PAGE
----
FCC Chairman Kevin Martin believes that loosening restrictions on media ownership will "help forestall the erosion in local news coverage."  (Source: UNC)
Dying newspapers need all the help they can get, says the FCC

Consumer groups and the United States Senate is up in arms over the FCC’s recent vote to relax its rules on media ownership, which currently prohibit ownership of both print and broadcast news sources in the same market.

The vote occurred on Tuesday of last week, with a 3-2 split reportedly “along party lines.”

FCC Chairman Kevin Martin said the vote represented a “relatively minimal loosening of the band” that he thinks will “help forestall the erosion in local news coverage.” The new rules would allow simultaneous ownership of print and broadcast news outlets in the same top 20 market, which critics fear could spark a wave of media mergers that would leave fewer choices for consumers.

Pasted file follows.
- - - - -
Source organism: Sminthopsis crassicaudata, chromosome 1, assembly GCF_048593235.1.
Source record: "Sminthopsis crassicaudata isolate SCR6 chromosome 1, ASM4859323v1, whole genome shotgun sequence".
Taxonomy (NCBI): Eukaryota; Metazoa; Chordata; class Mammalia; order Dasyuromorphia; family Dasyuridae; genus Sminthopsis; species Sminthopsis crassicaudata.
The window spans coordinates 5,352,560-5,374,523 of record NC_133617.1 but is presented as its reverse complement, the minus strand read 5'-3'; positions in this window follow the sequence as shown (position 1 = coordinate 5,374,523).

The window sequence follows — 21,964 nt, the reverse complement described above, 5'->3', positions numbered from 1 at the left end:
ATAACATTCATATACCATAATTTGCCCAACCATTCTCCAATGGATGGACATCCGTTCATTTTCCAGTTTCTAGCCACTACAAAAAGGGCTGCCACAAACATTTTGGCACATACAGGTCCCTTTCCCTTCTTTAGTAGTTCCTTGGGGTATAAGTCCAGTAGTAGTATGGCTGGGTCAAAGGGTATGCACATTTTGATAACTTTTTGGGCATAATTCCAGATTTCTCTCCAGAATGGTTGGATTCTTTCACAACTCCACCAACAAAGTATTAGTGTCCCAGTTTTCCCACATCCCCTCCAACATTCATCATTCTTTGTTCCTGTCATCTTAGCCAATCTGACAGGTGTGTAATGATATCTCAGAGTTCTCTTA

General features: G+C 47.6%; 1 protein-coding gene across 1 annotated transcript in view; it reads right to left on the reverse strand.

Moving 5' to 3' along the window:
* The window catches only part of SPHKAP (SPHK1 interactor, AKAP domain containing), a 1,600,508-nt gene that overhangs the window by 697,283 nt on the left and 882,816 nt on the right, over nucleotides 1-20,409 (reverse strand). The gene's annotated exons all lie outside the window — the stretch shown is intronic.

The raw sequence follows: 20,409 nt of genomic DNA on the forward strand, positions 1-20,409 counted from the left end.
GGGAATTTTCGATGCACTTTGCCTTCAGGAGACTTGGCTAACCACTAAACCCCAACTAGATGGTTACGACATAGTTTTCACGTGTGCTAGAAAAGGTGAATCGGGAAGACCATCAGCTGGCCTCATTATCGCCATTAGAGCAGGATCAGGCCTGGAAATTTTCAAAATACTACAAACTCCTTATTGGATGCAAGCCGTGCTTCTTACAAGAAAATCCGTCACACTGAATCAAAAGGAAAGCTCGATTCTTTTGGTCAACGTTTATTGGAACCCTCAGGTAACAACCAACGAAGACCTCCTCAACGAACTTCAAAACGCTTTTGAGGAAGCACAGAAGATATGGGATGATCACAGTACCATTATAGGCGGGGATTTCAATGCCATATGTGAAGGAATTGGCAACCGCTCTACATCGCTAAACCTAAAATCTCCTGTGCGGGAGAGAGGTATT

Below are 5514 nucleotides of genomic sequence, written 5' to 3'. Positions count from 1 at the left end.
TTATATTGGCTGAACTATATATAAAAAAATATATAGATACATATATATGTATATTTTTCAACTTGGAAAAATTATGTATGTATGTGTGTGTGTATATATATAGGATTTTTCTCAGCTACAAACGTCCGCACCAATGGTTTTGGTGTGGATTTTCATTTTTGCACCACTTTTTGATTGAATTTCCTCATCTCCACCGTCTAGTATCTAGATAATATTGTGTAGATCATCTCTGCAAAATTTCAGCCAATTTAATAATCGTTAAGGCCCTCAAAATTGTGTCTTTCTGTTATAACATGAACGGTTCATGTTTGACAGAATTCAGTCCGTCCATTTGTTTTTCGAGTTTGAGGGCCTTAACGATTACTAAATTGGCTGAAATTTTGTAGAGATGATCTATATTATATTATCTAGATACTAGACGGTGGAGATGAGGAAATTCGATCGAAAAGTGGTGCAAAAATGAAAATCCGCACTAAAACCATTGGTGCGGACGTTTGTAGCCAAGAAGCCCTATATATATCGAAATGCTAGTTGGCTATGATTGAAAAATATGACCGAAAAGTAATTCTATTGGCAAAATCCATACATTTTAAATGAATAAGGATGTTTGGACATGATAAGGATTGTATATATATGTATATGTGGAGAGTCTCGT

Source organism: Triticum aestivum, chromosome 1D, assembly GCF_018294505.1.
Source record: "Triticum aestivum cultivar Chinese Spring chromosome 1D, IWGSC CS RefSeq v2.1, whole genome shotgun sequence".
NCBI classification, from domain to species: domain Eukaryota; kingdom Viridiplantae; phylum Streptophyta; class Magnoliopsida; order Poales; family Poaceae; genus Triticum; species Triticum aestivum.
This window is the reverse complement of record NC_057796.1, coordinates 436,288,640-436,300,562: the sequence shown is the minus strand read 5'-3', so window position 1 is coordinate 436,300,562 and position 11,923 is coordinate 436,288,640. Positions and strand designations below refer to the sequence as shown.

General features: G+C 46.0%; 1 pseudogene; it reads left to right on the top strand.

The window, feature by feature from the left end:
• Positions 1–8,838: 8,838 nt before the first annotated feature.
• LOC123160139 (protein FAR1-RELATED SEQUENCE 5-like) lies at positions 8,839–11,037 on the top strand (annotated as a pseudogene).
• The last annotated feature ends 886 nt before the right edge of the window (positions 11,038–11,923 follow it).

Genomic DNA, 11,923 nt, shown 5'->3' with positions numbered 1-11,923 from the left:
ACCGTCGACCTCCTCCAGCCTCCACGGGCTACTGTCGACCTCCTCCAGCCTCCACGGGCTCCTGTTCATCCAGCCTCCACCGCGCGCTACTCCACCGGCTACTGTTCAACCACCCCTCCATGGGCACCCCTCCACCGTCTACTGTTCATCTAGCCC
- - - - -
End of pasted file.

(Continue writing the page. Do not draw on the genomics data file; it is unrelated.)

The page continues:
“The public has repeatedly told us they are not interested in further media consolidation,” said Democratic FCC Commissioner Jonathan Adelstein. “The law does not say we are to serve those who seek to profit by using the public airwaves … the law says we are to serve the public interest.”

In an interview earlier this week with the Associated Press, Martin told reporters that “this was actually a very moderate attempt to adjust our rules to reflect some of the changes that are occurring in the marketplace.”

The FCC initially voted on loosening the rules on media ownership in 2003, with the vote succeeding only to be later nullified by a federal appeals court in 2004. Like last week’s decision, the 2003 vote sparked a fierce bipartisan backlash that was fought vigorously by congress and consumer rights groups.

Of particular concern is a series of loopholes that would grant similar privileges to markets outside the “top 20 markets” list, if media consolidation created additional local news sources or it bails out a news source experiencing financial distress, among other exemptions.

The day before the vote, Martin received a letter from a group of 25 senators warning him that they would “move legislation to revote the rule and nullify the vote” if the FCC elected to go ahead with the ownership rule changes, which have been brewing in various forms for several years.

According to the group, which includes Democratic Senate Commerce Committee Chairman Daniel Inouye of Hawaii, and Republican Ted “Series of Tubes” Stevens of Alaska, the FCC had not spent enough time seeking public input and examining the issue.

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